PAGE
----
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Sewer rates and community garden

Topics dominate City Council meeting
By: Stephanie Dumm News Messenger Reporter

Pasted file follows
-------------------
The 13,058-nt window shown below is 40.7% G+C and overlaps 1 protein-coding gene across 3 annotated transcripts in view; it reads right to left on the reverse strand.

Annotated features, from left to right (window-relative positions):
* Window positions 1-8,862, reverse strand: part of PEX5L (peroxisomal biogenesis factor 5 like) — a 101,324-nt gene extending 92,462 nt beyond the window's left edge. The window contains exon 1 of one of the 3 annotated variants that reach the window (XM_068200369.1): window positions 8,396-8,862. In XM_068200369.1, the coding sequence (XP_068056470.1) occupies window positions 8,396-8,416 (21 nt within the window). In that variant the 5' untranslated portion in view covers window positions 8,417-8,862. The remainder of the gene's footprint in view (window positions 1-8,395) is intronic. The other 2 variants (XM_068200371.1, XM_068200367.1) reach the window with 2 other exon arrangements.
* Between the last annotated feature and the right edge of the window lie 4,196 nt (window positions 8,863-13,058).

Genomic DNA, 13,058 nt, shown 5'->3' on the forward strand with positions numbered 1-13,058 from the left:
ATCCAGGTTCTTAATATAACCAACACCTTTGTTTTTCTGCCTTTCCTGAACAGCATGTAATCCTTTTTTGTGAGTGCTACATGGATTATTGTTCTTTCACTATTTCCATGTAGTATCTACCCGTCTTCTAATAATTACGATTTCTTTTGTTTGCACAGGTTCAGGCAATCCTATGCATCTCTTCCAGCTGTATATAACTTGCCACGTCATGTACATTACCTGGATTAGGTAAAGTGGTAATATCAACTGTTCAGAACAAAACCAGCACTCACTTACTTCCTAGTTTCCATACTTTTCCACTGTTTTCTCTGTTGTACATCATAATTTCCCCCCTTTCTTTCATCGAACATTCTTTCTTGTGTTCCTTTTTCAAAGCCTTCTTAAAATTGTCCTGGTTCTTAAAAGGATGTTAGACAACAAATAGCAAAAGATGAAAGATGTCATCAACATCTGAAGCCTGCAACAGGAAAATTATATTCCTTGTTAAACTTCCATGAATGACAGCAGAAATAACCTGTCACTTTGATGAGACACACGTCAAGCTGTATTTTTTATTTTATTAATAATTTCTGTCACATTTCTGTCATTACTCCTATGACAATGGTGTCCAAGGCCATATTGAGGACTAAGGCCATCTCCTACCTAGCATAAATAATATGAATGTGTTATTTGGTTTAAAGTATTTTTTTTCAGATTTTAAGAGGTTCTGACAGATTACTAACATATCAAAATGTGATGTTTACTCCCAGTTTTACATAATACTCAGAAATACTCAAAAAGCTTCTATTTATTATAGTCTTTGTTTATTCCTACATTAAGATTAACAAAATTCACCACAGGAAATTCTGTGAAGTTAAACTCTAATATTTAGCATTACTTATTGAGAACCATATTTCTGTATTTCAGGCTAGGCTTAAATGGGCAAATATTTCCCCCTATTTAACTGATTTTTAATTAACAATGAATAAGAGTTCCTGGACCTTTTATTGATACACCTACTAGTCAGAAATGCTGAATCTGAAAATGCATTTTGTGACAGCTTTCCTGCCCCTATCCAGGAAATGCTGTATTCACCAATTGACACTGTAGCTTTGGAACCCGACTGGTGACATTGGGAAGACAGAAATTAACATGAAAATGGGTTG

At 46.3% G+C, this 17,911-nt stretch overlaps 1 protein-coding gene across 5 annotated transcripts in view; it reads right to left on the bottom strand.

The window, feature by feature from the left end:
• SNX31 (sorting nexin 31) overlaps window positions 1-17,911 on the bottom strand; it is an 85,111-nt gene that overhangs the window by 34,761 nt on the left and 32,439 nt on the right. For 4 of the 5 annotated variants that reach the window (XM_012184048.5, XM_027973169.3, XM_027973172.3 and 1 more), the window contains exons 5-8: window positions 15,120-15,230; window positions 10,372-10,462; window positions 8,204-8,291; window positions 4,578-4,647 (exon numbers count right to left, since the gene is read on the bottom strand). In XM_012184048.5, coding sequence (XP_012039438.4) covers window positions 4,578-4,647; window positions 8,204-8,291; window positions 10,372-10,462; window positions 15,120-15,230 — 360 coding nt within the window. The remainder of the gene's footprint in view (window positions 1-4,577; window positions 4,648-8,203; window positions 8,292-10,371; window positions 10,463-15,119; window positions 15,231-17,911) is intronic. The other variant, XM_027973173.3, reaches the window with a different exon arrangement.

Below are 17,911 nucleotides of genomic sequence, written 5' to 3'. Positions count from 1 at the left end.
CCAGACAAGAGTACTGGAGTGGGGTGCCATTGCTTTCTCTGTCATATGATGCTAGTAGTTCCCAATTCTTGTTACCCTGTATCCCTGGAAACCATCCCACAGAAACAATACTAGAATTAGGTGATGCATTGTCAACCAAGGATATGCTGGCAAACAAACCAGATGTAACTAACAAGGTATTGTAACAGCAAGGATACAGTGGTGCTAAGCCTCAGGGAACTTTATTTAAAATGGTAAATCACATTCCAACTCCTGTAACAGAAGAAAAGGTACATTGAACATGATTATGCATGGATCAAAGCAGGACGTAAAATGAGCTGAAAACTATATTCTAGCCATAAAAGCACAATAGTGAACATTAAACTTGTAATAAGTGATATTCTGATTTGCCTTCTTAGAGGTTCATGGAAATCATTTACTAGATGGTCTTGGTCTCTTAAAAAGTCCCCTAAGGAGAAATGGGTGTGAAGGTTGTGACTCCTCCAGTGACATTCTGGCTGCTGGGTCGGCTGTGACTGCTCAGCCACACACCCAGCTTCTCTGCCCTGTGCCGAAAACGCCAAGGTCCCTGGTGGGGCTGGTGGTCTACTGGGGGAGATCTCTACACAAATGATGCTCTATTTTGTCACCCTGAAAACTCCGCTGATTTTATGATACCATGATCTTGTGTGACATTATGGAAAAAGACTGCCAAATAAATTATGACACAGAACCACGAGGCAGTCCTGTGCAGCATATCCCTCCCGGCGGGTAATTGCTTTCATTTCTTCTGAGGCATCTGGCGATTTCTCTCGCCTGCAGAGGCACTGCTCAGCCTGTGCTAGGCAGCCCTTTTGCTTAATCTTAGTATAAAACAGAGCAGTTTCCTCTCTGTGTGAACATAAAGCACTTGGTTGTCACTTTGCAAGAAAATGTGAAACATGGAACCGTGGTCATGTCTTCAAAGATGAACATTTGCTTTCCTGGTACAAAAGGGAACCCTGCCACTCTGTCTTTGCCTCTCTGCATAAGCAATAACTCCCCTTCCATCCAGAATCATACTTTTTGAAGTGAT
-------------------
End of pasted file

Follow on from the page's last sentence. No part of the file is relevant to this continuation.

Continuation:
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Sewer rates and a community garden were the two topics most heavily discussed during Tuesday night’s short City Council meeting. The council approved three items to move the city toward receiving a loan to fund the Gravity Sewer and Reclamation Project, which was approved as a capitol project on Sept. 13, 2011, according to city engineer Bruce Burnworth. Gravity sewer lines “flow downhill,” compared to force main lines, which use a lift station or pump to pump the sewage, said Burnworth to The News Messenger in November. The replacement of two sections of sewer line with gravity sewer line would mean the elimination of three lift stations, Burnworth also said in November. The project would also result in the ability to sell reclaimed water. The project cost is $5 million for the city that would be funded through a low-interest loan through the state revolving fund loan, Burnworth said Wednesday. “The annual payments to pay back that loan would come back through savings associated with elimination of the lift stations and sales of reclaimed water,” Burnworth explained. To receive a State Revolving Fund Loan for the project, Burnworth said Tuesday night, one requirement for the loan is to “confirm the existing sewer user rates through the Proposition 218 formal process.” Burnworth said Proposition 218 “requires any agency that wants to raise water, sewer or other types of rates go through a process to notify the public.” “There is no change in the rates proposed at this time. We are simply going through a process to satisfy the (loan) requirement,” Burnworth said. The last time rates were raised was in 2006, Burnworth said. The council voted on three resolutions Tuesday night as part of that formal process. One resolution was to authorize the city manager to mail notices for a March 13 Proposition 218 hearing to confirm existing sewer rates, according to Burnworth. The remaining two resolutions were to “adopt guidelines for the submission and tabulation of Proposition 218 protests” and a $20,000 purchase order for the “preparation and mailing of the required notices,” Burnworth said. “We don’t expect it to cost that much but we are trying to get a good handle on the cost and will spend the minimum,” Burnworth said. The council also gave staff direction regarding a potential community garden. George Dellwo, the city’s assistant director of development services, said that Councilman Stan Nader asked during the Dec. 13 council meeting about “vacant city-owned land that could possibly be used for a community garden.” Council directed staff to identify city-owned properties that could be used for a garden and to “list the potential liabilities that may be associated with such a project,” Dellwo said. Dellwo said 45 city-owned properties were reviewed, and after discussing those properties with Nader, six properties were focused on by Nader. To install a community garden, Dellwo said, a special use permit may need to be issued by the planning commission or “some sort of public hearing to have the neighborhood weigh in on that use.” Dellwo also listed potential liabilities related to the park. “Someone could step on a rake, someone could fall, someone may challenge the garden’s ADA accessibility, someone could spill herbicide or pesticide on themselves,” Dellwo said. There would also not be city staff available to maintain the garden, according to Dellwo, “so if one is done, we will need to find other funding sources.” Consensus given by the council was to have the community garden be a community-driven project done on private property. “While I understand and recognize the liability issues, we also accept those with the dog park, skatepark and parks in general,” Councilman Tom Cosgrove said. “What I’m more interested in are the people who brought forth the idea. Is there a site close to where they are that they are willing to develop the concept of?” If the garden moves forward, Nader said, “it will clearly be driven by the community because we don’t have any money or staff.” “I think it’s important we somehow encourage this,” Nader said. “Right now, I am trying to encourage private individuals to start the community garden process on private lands.” Councilman Gabriel Hydrick expressed concerns about the garden resulting in “blight.” “I’m fine putting it out there to the community but I would like to see a real specific plan because they seem to fall into disrepair,” Hydrick said. Mayor Spencer Short and Councilman Paul Joiner also agreed on having a community garden be community-driven on private property.